Director/Writer Richard Knight, Jr’s ‘Scrooge & Marley’Goes Digital & DVD On 10th Anniversary

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Scrooge & Marley Trailer Previews 10th Anniversary Release of Gay Holiday Comedy
By Anthony Nash
September 14, 2022

Director/Writer Richard Knight, Jr's 'Scrooge & Marley'Goes Digital & DVD On 10th Anniversary
Director/Writer Richard Knight, Jr’s ‘Scrooge & Marley’Goes Digital & DVD On 10th Anniversary

In celebration of its 10th anniversary, the LGBTQ holiday comedy Scrooge & Marley will be released on digital for the first time, as well as on DVD.

The news comes from Dark Star Pictures, who are set to release the film digitally for the first time. Scrooge & Marley will also receive a special 10th Anniversary DVD release on October 4.

Bruce Vilanch as Fezziwig
Bruce Vilanch as Fezziwig

“Returning to the 1970s days of his teen years by the saucy Ghost of Christmas Past (Ronnie Kroell),” reads the official synopsis for the film. “Scrooge bitterly recalls being kicked out of his home during the holidays for being gay, meeting the young rogue Jacob Marley, the fabulous disco impresario Fezziwig (Bruce Vilanch), and the luckless love of his life, Bill, whose love Scrooge eventually destroys in his pursuit of wealth. The jolly Ghost of Christmas Present (Megan Cavanagh) next whisks Scrooge on a joyous, music-filled tour of current holiday sights, including a visit to a lively party hosted by Scrooge’s niece Freda (Rusty Schwimmer) and her expectant partner Mary.”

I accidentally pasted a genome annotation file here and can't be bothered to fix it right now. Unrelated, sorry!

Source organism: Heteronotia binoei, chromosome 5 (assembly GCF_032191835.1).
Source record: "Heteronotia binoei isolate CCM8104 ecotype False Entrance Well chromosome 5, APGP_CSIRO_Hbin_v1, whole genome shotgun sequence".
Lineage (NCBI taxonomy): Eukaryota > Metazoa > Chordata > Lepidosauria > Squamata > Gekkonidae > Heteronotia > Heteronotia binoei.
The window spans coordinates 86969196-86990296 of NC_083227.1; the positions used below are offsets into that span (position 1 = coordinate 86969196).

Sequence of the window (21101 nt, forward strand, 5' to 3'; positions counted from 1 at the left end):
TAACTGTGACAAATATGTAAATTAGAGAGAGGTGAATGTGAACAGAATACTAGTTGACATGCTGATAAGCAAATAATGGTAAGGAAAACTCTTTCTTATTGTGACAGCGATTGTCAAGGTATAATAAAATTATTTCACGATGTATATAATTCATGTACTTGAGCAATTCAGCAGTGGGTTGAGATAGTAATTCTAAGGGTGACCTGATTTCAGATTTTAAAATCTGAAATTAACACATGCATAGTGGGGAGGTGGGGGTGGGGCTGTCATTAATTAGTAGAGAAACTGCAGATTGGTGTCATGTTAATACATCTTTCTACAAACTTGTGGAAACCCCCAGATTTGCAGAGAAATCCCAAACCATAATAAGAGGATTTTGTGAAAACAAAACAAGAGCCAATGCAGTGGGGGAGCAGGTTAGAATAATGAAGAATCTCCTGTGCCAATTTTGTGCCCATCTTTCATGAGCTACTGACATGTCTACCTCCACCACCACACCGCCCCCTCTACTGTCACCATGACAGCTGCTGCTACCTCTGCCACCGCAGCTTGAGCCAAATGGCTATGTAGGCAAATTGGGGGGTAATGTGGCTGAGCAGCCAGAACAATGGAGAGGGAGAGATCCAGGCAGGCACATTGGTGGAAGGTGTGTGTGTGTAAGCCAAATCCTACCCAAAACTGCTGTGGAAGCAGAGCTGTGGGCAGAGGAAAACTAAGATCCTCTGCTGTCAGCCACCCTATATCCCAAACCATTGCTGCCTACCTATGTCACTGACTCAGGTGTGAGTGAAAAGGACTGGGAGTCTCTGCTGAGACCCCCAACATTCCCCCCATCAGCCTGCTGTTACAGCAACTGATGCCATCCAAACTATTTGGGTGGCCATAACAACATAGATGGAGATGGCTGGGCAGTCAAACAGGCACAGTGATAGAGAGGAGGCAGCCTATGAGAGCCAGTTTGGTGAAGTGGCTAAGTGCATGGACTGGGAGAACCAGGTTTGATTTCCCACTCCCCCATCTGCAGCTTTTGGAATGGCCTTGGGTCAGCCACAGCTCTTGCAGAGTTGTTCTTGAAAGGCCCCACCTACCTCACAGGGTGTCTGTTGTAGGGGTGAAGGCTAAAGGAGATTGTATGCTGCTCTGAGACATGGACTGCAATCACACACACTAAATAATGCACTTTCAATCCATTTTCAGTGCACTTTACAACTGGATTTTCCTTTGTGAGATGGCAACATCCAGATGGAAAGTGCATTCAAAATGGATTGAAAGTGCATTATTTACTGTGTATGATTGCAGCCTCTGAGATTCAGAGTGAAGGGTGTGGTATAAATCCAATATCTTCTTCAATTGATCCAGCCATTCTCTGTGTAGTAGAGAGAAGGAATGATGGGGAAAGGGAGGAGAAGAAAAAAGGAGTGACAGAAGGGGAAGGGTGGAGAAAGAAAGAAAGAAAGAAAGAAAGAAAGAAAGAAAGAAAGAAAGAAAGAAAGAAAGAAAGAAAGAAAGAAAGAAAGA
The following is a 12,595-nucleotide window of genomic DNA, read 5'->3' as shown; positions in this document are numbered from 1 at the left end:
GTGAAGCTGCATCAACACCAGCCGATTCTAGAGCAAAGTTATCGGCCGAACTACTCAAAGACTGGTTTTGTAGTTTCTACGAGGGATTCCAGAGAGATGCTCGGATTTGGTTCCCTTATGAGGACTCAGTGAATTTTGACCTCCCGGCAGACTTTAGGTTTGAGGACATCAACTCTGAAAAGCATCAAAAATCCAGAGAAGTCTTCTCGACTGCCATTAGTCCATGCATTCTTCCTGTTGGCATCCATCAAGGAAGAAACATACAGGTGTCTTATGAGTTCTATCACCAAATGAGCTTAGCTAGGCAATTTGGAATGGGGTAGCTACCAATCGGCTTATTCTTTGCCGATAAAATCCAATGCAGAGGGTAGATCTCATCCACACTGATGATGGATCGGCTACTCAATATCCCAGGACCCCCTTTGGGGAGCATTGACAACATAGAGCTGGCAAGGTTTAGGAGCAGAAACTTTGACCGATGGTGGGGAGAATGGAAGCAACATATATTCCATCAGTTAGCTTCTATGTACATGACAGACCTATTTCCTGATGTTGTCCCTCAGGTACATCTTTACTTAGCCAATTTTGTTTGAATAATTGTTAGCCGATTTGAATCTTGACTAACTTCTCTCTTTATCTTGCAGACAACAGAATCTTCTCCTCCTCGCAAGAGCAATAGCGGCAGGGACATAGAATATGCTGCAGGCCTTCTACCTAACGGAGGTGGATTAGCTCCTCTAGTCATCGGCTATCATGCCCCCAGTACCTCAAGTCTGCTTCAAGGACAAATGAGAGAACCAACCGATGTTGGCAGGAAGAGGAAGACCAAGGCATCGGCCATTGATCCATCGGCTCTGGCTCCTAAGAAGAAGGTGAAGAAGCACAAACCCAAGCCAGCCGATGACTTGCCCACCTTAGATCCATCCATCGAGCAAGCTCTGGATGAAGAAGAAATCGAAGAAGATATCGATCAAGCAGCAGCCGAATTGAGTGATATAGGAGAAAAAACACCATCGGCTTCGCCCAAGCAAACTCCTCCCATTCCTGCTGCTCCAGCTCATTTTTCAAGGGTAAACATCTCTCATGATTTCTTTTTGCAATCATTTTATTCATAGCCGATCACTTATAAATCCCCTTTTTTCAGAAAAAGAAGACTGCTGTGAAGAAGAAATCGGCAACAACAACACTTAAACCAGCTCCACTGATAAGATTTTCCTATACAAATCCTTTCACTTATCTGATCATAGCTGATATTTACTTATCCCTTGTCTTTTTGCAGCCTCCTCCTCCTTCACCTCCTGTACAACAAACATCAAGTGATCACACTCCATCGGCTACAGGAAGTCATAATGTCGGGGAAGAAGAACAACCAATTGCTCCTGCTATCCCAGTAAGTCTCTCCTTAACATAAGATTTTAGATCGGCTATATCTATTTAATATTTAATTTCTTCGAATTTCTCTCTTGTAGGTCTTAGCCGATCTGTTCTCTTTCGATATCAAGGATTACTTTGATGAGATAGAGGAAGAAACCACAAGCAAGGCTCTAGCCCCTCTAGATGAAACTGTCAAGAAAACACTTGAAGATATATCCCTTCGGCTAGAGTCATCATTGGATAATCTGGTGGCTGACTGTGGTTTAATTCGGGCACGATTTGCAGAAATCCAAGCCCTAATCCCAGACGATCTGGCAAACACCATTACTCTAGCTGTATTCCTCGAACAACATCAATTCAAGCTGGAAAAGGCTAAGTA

Check out the Scrooge & Marley trailer below:

‘Scrooge & Marley’ Trailer

Starring David Pevsner, Tim Kazurinsky, Rusty Schwimmer, Bruce Vilanch, Megan Cavanagh, Ronnie Kroell, and David Moretti, Scrooge & Marley is an adaptation of Charles Dickens’s iconic 1843 novella A Christmas Carol that reimagines the story by turning Scrooge into a successful piano bar owner who despises people and makes life miserable for everyone in the gay community that he resides in.

Originally released in 2012, the film was partially crowdfunded through an Indiegogo campaign and was released to limited theaters. Following its premiere, the film received mixed reviews, with many praising its “campy” style and attention to care to a niche audience.